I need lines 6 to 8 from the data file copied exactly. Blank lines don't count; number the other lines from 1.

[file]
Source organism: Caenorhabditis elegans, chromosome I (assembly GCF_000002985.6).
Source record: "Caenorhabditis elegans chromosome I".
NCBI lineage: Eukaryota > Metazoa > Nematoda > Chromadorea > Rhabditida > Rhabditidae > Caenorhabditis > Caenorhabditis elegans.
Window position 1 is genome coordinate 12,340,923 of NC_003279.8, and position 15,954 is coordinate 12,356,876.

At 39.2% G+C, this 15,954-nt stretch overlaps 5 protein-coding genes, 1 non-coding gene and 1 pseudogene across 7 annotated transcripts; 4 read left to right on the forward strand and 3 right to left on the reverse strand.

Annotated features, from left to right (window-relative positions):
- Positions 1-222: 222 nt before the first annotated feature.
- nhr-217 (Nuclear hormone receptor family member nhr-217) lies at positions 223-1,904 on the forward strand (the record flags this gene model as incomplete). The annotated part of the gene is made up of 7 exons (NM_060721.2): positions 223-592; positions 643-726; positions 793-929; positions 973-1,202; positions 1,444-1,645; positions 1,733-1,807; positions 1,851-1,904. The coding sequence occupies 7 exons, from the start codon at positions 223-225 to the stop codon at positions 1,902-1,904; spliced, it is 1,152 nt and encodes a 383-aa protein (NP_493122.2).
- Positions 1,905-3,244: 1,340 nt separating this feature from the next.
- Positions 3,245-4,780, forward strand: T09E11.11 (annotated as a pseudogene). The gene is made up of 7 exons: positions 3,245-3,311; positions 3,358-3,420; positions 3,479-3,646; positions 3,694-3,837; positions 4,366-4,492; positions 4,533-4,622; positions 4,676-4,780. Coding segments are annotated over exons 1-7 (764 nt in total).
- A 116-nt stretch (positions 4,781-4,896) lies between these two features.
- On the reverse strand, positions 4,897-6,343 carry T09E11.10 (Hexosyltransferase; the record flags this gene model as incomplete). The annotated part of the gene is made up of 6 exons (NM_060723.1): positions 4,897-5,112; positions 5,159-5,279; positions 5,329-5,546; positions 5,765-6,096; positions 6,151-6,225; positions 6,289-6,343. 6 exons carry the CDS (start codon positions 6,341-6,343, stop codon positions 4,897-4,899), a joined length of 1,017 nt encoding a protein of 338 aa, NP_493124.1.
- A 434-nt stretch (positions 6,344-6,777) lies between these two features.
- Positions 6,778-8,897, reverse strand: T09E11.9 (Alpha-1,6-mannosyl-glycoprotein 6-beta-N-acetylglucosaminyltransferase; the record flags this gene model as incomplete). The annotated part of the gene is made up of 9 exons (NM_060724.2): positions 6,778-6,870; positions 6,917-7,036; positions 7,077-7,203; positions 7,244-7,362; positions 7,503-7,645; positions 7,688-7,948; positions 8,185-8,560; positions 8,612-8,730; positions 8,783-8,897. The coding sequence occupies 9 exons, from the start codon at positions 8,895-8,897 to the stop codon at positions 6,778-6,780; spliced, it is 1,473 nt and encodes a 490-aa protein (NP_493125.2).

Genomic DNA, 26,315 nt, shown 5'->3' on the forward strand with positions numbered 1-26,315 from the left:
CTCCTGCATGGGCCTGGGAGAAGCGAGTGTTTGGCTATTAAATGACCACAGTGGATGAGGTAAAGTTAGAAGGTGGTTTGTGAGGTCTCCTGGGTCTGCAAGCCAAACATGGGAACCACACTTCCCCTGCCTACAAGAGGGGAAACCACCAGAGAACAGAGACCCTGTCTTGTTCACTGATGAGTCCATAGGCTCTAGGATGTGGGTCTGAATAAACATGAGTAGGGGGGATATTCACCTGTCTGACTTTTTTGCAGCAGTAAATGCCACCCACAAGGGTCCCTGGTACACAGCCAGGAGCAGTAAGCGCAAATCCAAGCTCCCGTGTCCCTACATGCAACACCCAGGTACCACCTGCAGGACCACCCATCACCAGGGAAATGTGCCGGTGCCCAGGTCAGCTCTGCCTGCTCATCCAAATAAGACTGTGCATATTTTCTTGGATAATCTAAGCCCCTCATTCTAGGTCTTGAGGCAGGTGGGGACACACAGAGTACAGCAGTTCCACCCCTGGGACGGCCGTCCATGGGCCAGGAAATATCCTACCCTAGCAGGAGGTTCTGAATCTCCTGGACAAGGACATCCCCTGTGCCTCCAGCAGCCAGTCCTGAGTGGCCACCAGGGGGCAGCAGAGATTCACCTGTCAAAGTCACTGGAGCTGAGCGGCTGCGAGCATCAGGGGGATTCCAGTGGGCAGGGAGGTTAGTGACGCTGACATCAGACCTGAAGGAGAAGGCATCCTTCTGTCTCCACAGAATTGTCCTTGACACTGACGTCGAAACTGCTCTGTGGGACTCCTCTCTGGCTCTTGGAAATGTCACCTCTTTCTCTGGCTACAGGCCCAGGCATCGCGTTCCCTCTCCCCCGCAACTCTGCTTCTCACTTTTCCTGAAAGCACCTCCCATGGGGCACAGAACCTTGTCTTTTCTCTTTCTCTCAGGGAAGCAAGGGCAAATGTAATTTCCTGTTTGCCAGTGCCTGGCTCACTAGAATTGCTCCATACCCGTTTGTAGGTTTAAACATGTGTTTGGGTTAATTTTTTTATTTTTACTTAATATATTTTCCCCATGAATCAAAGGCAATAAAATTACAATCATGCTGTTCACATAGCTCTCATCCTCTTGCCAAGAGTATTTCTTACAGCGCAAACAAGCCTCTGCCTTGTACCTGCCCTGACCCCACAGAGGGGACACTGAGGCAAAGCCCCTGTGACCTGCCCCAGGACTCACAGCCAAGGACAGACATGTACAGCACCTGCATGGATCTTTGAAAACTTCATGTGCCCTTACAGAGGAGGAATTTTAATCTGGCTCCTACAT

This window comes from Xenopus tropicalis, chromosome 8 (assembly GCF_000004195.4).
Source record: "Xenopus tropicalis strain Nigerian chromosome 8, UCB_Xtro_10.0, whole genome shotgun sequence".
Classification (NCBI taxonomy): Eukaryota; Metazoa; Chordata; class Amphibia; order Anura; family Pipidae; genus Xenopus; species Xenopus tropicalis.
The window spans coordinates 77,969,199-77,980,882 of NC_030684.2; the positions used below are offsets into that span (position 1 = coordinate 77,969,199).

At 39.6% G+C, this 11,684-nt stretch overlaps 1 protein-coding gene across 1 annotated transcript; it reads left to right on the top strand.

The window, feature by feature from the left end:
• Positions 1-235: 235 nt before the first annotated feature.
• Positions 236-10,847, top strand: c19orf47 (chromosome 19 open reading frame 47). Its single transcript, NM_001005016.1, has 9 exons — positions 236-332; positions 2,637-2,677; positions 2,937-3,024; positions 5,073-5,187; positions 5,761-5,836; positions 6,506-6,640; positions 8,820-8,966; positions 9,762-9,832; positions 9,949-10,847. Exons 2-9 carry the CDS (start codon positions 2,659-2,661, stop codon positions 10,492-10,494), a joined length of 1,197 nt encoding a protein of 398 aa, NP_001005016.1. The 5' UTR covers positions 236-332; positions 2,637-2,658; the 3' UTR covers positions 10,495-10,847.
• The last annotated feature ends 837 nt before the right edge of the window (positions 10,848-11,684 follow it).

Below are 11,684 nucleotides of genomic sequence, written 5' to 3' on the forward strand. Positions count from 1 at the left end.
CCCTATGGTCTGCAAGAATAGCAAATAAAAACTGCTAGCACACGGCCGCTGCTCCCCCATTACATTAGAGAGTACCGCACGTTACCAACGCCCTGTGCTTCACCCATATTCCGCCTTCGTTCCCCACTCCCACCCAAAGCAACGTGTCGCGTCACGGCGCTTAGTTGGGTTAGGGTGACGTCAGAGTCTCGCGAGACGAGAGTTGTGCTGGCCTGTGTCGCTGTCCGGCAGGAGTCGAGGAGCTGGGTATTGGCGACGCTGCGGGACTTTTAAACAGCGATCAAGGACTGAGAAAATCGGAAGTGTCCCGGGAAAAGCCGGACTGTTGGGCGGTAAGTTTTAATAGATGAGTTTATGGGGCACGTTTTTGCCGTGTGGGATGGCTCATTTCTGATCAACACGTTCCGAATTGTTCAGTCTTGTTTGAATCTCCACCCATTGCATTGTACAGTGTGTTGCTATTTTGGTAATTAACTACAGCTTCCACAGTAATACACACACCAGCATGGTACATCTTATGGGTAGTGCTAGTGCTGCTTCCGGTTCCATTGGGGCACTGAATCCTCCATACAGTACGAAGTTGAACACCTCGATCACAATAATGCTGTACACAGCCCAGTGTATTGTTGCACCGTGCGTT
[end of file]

Annotated features, from left to right (window-relative positions):
- Positions 1-222: 222 nt before the first annotated feature.
- nhr-217 (Nuclear hormone receptor family member nhr-217) lies at positions 223-1,904 on the forward strand (the record flags this gene model as incomplete). The annotated part of the gene is made up of 7 exons (NM_060721.2): positions 223-592; positions 643-726; positions 793-929; positions 973-1,202; positions 1,444-1,645; positions 1,733-1,807; positions 1,851-1,904. The coding sequence occupies 7 exons, from the start codon at positions 223-225 to the stop codon at positions 1,902-1,904; spliced, it is 1,152 nt and encodes a 383-aa protein (NP_493122.2).